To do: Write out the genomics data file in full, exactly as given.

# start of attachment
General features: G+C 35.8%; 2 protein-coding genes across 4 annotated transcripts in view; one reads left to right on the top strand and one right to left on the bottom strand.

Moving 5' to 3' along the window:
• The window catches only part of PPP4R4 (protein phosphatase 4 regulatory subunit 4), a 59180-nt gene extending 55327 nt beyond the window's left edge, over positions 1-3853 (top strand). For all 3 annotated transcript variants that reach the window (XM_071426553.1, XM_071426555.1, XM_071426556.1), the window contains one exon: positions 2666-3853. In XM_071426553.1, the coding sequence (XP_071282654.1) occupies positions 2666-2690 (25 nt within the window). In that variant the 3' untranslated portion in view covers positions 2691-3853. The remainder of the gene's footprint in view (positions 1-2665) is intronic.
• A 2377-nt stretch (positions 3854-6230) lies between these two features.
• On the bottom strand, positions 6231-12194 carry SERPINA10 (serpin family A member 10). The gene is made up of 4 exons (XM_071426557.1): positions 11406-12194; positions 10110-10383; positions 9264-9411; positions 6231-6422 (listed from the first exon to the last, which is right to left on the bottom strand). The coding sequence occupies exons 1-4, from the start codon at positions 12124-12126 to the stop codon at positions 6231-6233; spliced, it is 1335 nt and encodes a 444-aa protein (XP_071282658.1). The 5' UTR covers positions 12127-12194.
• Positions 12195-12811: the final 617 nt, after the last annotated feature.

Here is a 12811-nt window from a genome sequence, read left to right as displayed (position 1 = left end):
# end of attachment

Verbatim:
General features: G+C 35.8%; 2 protein-coding genes across 4 annotated transcripts in view; one reads left to right on the top strand and one right to left on the bottom strand.

Moving 5' to 3' along the window:
• The window catches only part of PPP4R4 (protein phosphatase 4 regulatory subunit 4), a 59180-nt gene extending 55327 nt beyond the window's left edge, over positions 1-3853 (top strand). For all 3 annotated transcript variants that reach the window (XM_071426553.1, XM_071426555.1, XM_071426556.1), the window contains one exon: positions 2666-3853. In XM_071426553.1, the coding sequence (XP_071282654.1) occupies positions 2666-2690 (25 nt within the window). In that variant the 3' untranslated portion in view covers positions 2691-3853. The remainder of the gene's footprint in view (positions 1-2665) is intronic.
• A 2377-nt stretch (positions 3854-6230) lies between these two features.
• On the bottom strand, positions 6231-12194 carry SERPINA10 (serpin family A member 10). The gene is made up of 4 exons (XM_071426557.1): positions 11406-12194; positions 10110-10383; positions 9264-9411; positions 6231-6422 (listed from the first exon to the last, which is right to left on the bottom strand). The coding sequence occupies exons 1-4, from the start codon at positions 12124-12126 to the stop codon at positions 6231-6233; spliced, it is 1335 nt and encodes a 444-aa protein (XP_071282658.1). The 5' UTR covers positions 12127-12194.
• Positions 12195-12811: the final 617 nt, after the last annotated feature.

Here is a 12811-nt window from a genome sequence, read left to right as displayed (position 1 = left end):